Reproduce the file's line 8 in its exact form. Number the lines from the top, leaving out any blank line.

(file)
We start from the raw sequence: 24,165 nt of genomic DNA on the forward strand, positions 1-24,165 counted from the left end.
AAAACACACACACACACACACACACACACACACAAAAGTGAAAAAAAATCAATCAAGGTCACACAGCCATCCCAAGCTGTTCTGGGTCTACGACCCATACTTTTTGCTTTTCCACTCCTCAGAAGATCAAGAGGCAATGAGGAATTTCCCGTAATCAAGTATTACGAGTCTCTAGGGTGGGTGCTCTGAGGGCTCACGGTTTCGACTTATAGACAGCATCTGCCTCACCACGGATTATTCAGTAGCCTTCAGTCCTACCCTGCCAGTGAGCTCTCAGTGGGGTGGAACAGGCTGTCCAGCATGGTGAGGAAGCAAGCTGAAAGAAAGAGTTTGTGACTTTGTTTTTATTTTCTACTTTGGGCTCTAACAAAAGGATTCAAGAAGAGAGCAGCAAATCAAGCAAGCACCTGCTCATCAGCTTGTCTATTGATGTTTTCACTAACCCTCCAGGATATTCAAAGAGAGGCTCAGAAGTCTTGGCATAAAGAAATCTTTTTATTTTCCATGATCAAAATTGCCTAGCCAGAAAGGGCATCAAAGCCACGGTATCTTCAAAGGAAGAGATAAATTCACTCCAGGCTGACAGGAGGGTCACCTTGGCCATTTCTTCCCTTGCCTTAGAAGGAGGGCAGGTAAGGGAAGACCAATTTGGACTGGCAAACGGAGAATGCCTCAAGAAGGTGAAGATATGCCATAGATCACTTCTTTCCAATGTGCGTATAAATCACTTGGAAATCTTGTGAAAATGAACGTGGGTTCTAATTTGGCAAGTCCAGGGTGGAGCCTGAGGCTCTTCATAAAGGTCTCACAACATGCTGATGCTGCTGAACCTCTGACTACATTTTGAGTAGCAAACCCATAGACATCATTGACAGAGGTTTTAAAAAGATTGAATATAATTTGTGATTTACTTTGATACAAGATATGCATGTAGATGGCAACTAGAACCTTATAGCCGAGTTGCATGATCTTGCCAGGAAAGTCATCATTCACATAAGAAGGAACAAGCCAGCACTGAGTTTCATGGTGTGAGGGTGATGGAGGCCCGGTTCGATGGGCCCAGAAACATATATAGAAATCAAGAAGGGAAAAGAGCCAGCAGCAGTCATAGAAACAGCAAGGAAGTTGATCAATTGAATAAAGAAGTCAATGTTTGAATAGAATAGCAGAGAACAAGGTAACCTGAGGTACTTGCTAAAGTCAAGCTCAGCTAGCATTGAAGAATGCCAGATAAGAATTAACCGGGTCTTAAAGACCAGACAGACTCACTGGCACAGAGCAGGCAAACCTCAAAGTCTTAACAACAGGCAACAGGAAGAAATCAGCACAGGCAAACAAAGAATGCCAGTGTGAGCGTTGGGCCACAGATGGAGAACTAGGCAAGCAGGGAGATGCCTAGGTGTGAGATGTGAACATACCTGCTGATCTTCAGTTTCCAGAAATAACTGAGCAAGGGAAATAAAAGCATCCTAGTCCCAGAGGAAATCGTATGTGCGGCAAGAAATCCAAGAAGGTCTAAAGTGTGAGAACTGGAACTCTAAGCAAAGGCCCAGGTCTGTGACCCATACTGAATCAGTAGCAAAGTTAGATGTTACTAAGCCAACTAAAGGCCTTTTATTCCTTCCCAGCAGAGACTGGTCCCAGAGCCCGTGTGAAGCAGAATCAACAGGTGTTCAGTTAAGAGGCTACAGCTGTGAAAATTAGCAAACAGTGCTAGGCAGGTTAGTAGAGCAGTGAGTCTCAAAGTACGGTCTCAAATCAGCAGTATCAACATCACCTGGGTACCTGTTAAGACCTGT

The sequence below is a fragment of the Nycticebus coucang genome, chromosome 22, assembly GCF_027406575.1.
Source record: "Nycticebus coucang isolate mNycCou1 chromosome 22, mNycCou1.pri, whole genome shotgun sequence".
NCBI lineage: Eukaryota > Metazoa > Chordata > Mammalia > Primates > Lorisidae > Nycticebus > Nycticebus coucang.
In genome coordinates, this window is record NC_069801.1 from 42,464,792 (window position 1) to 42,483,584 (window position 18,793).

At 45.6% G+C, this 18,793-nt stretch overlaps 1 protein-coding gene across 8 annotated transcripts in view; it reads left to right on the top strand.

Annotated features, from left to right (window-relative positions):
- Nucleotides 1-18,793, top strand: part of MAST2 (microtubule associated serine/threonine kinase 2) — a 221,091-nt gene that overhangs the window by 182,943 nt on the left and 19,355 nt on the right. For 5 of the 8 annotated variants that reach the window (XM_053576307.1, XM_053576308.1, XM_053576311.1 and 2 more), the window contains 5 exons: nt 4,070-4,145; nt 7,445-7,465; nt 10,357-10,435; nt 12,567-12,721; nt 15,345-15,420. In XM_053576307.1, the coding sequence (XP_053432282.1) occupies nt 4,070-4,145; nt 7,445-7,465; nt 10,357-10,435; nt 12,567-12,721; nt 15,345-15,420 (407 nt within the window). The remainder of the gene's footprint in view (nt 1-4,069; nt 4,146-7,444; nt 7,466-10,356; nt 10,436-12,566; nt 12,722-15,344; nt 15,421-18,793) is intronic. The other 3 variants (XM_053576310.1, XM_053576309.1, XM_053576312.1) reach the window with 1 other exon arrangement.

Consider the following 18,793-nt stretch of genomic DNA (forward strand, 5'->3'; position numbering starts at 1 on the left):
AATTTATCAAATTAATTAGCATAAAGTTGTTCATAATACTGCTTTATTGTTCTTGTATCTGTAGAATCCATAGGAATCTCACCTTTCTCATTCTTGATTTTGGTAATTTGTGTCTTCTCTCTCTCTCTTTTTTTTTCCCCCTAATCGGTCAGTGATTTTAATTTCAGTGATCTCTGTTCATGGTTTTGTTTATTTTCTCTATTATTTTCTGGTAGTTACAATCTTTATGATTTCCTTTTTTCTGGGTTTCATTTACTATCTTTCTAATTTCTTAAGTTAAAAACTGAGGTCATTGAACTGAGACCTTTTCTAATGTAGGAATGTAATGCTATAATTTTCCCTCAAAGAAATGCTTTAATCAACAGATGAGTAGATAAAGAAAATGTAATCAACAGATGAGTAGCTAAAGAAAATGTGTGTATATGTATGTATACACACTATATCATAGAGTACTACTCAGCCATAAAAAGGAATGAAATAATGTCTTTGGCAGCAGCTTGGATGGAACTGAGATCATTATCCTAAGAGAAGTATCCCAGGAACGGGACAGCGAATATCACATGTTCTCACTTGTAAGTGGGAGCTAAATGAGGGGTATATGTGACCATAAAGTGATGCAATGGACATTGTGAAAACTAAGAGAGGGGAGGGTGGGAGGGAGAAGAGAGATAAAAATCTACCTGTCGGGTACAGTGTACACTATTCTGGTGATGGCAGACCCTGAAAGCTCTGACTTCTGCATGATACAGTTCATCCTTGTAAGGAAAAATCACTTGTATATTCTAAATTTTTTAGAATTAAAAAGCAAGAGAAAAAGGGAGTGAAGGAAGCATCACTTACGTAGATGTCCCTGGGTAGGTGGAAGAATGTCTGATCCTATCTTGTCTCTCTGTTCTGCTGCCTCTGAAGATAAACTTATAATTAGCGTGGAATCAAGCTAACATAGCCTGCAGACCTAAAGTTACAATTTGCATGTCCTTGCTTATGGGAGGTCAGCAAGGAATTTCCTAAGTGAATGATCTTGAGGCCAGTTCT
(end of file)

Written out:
Annotated features, from left to right (window-relative positions):